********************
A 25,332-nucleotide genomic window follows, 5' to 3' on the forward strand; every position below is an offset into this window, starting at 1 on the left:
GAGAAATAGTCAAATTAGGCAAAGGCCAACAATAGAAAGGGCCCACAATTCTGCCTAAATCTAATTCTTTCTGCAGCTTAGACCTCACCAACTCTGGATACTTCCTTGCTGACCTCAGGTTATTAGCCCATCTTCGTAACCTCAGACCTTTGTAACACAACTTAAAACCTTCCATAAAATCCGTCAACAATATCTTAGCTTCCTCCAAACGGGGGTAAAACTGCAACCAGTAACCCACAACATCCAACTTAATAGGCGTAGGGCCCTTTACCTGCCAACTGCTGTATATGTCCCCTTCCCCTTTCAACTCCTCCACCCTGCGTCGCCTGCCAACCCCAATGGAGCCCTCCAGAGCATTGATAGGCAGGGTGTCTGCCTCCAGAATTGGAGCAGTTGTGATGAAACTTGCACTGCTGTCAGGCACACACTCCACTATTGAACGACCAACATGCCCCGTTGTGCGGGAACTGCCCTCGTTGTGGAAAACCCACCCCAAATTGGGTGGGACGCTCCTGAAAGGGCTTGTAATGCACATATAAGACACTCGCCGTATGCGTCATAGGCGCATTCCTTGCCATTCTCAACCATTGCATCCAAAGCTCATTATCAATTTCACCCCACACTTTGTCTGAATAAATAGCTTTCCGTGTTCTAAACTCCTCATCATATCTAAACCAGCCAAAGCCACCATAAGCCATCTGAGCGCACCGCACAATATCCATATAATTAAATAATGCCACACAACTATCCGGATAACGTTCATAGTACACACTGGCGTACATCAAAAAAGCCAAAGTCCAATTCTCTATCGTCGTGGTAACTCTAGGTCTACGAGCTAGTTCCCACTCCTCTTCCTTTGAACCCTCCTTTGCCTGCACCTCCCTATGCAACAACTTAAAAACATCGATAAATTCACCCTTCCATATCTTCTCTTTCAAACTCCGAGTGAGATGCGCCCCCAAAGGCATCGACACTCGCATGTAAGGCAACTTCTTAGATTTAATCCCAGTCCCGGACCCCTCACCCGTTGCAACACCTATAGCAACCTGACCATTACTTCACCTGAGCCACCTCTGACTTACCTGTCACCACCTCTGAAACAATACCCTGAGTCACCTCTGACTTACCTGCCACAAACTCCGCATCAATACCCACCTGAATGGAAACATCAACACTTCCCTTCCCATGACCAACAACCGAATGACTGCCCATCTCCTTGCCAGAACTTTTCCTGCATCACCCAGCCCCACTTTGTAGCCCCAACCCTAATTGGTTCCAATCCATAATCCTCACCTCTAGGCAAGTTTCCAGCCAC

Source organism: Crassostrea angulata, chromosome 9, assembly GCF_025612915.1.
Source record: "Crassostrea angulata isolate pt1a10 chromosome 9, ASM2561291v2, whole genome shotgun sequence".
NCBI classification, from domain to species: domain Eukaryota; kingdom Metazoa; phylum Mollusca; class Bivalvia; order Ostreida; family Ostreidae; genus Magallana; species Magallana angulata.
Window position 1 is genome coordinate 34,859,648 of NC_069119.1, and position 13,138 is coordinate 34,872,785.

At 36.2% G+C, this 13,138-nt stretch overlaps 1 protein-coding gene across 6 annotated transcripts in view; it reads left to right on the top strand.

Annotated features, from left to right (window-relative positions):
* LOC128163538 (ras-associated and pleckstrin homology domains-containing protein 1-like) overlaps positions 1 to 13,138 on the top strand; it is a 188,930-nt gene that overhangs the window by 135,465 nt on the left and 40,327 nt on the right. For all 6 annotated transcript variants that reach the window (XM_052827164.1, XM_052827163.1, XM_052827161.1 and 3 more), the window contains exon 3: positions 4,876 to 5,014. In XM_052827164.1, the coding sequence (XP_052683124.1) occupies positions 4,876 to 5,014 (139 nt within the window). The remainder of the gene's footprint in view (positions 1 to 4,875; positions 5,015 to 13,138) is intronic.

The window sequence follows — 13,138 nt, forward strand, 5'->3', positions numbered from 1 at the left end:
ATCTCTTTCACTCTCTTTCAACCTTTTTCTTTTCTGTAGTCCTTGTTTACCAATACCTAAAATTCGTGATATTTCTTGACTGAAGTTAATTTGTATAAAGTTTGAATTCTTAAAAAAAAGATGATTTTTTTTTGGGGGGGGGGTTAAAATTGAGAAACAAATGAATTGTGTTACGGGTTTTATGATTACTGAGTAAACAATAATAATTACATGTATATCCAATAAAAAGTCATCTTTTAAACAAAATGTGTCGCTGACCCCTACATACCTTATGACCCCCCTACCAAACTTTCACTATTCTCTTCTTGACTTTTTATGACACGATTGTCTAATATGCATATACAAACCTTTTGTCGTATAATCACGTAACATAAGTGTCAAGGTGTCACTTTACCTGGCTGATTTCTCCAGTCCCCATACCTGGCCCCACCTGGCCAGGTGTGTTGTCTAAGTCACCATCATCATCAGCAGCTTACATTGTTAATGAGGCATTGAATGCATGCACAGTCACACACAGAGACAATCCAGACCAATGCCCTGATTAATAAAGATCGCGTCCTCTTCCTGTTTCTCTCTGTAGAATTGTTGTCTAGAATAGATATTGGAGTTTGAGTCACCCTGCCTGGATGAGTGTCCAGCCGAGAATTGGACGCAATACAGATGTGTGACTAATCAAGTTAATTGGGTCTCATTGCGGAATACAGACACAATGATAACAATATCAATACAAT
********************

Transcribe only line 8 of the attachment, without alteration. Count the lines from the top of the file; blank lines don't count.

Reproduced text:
Annotated features, from left to right (window-relative positions):